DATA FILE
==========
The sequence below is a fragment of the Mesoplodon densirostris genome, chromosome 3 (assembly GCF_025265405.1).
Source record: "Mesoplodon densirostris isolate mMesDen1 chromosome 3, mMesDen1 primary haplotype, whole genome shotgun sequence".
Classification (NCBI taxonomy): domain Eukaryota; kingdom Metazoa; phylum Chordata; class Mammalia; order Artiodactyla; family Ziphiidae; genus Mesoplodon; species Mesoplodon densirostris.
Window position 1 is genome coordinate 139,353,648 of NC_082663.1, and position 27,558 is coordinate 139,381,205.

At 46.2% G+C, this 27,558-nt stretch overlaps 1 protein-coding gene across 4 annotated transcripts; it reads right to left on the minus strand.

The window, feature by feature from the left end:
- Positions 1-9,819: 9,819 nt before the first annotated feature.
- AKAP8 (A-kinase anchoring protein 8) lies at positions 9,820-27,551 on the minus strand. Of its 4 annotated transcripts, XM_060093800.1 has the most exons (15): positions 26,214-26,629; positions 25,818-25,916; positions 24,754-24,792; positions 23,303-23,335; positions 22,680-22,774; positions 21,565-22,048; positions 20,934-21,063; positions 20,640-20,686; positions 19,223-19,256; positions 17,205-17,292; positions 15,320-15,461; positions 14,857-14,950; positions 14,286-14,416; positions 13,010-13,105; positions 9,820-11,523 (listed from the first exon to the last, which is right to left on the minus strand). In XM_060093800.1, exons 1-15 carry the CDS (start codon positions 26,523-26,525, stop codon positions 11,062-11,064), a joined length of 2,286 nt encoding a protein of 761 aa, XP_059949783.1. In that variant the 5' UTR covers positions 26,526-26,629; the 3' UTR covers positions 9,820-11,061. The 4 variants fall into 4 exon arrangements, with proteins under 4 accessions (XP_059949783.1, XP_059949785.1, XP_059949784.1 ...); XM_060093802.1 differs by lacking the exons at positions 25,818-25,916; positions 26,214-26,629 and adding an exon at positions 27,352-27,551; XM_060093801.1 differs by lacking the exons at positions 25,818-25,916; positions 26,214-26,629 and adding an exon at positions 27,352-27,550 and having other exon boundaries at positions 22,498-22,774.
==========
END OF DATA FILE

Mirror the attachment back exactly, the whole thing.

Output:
The sequence below is a fragment of the Mesoplodon densirostris genome, chromosome 3 (assembly GCF_025265405.1).
Source record: "Mesoplodon densirostris isolate mMesDen1 chromosome 3, mMesDen1 primary haplotype, whole genome shotgun sequence".
Classification (NCBI taxonomy): domain Eukaryota; kingdom Metazoa; phylum Chordata; class Mammalia; order Artiodactyla; family Ziphiidae; genus Mesoplodon; species Mesoplodon densirostris.
Window position 1 is genome coordinate 139,353,648 of NC_082663.1, and position 27,558 is coordinate 139,381,205.

At 46.2% G+C, this 27,558-nt stretch overlaps 1 protein-coding gene across 4 annotated transcripts; it reads right to left on the minus strand.

The window, feature by feature from the left end:
- Positions 1-9,819: 9,819 nt before the first annotated feature.
- AKAP8 (A-kinase anchoring protein 8) lies at positions 9,820-27,551 on the minus strand. Of its 4 annotated transcripts, XM_060093800.1 has the most exons (15): positions 26,214-26,629; positions 25,818-25,916; positions 24,754-24,792; positions 23,303-23,335; positions 22,680-22,774; positions 21,565-22,048; positions 20,934-21,063; positions 20,640-20,686; positions 19,223-19,256; positions 17,205-17,292; positions 15,320-15,461; positions 14,857-14,950; positions 14,286-14,416; positions 13,010-13,105; positions 9,820-11,523 (listed from the first exon to the last, which is right to left on the minus strand). In XM_060093800.1, exons 1-15 carry the CDS (start codon positions 26,523-26,525, stop codon positions 11,062-11,064), a joined length of 2,286 nt encoding a protein of 761 aa, XP_059949783.1. In that variant the 5' UTR covers positions 26,526-26,629; the 3' UTR covers positions 9,820-11,061. The 4 variants fall into 4 exon arrangements, with proteins under 4 accessions (XP_059949783.1, XP_059949785.1, XP_059949784.1 ...); XM_060093802.1 differs by lacking the exons at positions 25,818-25,916; positions 26,214-26,629 and adding an exon at positions 27,352-27,551; XM_060093801.1 differs by lacking the exons at positions 25,818-25,916; positions 26,214-26,629 and adding an exon at positions 27,352-27,550 and having other exon boundaries at positions 22,498-22,774.